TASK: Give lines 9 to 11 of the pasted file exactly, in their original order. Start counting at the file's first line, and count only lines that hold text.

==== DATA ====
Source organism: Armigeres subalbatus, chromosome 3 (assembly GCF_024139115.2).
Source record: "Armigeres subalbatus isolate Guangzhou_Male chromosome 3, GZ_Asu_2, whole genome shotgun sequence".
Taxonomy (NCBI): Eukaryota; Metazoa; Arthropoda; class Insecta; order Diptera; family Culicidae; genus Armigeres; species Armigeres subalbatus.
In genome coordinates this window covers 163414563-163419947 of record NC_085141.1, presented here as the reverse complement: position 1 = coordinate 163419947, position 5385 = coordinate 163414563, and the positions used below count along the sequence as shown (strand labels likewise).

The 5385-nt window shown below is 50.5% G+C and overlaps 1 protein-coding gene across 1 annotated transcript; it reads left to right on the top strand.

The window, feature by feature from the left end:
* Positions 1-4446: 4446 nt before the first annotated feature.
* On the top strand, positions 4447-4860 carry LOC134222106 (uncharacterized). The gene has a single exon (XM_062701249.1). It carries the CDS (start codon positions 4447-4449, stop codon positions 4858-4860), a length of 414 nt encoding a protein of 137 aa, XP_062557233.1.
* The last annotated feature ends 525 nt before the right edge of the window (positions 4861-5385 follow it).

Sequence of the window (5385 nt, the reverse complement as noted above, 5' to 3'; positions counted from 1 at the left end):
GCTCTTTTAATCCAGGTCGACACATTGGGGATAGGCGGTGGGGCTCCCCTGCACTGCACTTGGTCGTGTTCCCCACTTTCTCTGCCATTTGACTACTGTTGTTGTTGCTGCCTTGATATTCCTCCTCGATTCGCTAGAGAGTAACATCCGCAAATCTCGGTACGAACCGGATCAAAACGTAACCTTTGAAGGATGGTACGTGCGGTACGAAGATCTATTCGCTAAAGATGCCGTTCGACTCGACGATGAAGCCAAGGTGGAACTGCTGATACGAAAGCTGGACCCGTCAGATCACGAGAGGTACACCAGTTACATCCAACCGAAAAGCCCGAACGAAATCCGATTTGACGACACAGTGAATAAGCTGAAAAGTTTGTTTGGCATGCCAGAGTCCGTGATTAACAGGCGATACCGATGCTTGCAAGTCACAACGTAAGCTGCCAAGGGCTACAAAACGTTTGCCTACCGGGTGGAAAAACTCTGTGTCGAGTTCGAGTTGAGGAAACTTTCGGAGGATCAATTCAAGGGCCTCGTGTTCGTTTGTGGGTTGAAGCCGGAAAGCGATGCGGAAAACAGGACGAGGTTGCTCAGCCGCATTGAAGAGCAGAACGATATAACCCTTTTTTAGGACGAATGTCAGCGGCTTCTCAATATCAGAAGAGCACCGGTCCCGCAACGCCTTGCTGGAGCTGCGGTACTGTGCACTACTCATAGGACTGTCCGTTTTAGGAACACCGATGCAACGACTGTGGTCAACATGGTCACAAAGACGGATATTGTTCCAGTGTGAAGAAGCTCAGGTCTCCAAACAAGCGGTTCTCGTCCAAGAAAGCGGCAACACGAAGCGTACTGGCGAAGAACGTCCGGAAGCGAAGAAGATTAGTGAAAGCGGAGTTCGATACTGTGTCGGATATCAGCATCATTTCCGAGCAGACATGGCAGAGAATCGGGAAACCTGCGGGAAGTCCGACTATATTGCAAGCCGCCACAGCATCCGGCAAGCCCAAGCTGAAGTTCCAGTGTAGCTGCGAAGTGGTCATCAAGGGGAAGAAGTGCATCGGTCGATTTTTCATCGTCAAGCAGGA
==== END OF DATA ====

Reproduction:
* The last annotated feature ends 525 nt before the right edge of the window (positions 4861-5385 follow it).

Sequence of the window (5385 nt, the reverse complement as noted above, 5' to 3'; positions counted from 1 at the left end):
GCTCTTTTAATCCAGGTCGACACATTGGGGATAGGCGGTGGGGCTCCCCTGCACTGCACTTGGTCGTGTTCCCCACTTTCTCTGCCATTTGACTACTGTTGTTGTTGCTGCCTTGATATTCCTCCTCGATTCGCTAGAGAGTAACATCCGCAAATCTCGGTACGAACCGGATCAAAACGTAACCTTTGAAGGATGGTACGTGCGGTACGAAGATCTATTCGCTAAAGATGCCGTTCGACTCGACGATGAAGCCAAGGTGGAACTGCTGATACGAAAGCTGGACCCGTCAGATCACGAGAGGTACACCAGTTACATCCAACCGAAAAGCCCGAACGAAATCCGATTTGACGACACAGTGAATAAGCTGAAAAGTTTGTTTGGCATGCCAGAGTCCGTGATTAACAGGCGATACCGATGCTTGCAAGTCACAACGTAAGCTGCCAAGGGCTACAAAACGTTTGCCTACCGGGTGGAAAAACTCTGTGTCGAGTTCGAGTTGAGGAAACTTTCGGAGGATCAATTCAAGGGCCTCGTGTTCGTTTGTGGGTTGAAGCCGGAAAGCGATGCGGAAAACAGGACGAGGTTGCTCAGCCGCATTGAAGAGCAGAACGATATAACCCTTTTTTAGGACGAATGTCAGCGGCTTCTCAATATCAGAAGAGCACCGGTCCCGCAACGCCTTGCTGGAGCTGCGGTACTGTGCACTACTCATAGGACTGTCCGTTTTAGGAACACCGATGCAACGACTGTGGTCAACATGGTCACAAAGACGGATATTGTTCCAGTGTGAAGAAGCTCAGGTCTCCAAACAAGCGGTTCTCGTCCAAGAAAGCGGCAACACGAAGCGTACTGGCGAAGAACGTCCGGAAGCGAAGAAGATTAGTGAAAGCGGAGTTCGATACTGTGTCGGATATCAGCATCATTTCCGAGCAGACATGGCAGAGAATCGGGAAACCTGCGGGAAGTCCGACTATATTGCAAGCCGCCACAGCATCCGGCAAGCCCAAGCTGAAGTTCCAGTGTAGCTGCGAAGTGGTCATCAAGGGGAAGAAGTGCATCGGTCGATTTTTCATCGTCAAGCAGGA